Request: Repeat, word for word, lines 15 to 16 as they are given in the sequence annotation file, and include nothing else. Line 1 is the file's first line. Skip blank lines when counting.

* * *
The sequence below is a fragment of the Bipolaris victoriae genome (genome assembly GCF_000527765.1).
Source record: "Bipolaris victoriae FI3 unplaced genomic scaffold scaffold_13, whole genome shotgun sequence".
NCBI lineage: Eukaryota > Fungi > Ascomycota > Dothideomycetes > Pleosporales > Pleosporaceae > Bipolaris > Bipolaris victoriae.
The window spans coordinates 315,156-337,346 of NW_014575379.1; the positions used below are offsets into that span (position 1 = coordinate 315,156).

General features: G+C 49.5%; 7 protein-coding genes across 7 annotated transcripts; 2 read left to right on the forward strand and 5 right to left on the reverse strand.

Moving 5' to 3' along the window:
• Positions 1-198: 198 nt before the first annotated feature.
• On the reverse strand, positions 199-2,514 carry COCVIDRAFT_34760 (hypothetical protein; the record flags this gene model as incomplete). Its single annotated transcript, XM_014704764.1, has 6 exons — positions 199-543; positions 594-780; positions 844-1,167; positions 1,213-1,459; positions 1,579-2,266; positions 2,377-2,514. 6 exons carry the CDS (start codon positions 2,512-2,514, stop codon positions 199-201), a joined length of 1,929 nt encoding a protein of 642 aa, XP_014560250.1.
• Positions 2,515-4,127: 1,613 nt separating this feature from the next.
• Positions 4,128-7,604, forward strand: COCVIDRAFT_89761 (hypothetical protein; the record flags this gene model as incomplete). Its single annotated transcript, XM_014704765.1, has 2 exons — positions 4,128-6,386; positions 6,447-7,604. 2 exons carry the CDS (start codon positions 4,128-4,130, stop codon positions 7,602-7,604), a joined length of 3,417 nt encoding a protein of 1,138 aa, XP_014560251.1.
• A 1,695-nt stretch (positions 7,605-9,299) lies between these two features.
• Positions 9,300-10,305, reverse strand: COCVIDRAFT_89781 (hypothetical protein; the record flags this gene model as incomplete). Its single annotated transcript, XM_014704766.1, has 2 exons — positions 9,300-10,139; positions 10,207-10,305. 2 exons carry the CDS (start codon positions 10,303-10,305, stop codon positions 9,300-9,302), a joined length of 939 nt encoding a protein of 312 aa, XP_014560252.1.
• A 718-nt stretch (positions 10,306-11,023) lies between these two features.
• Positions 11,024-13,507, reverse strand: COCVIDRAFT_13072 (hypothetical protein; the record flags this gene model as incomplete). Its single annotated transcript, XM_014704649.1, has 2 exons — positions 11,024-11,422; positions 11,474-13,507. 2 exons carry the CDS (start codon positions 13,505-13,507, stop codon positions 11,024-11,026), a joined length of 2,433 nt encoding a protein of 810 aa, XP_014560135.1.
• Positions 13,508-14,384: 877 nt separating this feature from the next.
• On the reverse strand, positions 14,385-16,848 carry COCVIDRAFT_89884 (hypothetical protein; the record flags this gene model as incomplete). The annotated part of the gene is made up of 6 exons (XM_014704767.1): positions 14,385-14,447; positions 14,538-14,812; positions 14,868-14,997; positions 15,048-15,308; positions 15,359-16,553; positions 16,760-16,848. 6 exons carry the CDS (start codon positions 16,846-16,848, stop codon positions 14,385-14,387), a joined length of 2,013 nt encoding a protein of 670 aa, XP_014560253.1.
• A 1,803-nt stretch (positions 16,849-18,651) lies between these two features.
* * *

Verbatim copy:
• Positions 13,508-14,384: 877 nt separating this feature from the next.
• On the reverse strand, positions 14,385-16,848 carry COCVIDRAFT_89884 (hypothetical protein; the record flags this gene model as incomplete). The annotated part of the gene is made up of 6 exons (XM_014704767.1): positions 14,385-14,447; positions 14,538-14,812; positions 14,868-14,997; positions 15,048-15,308; positions 15,359-16,553; positions 16,760-16,848. 6 exons carry the CDS (start codon positions 16,846-16,848, stop codon positions 14,385-14,387), a joined length of 2,013 nt encoding a protein of 670 aa, XP_014560253.1.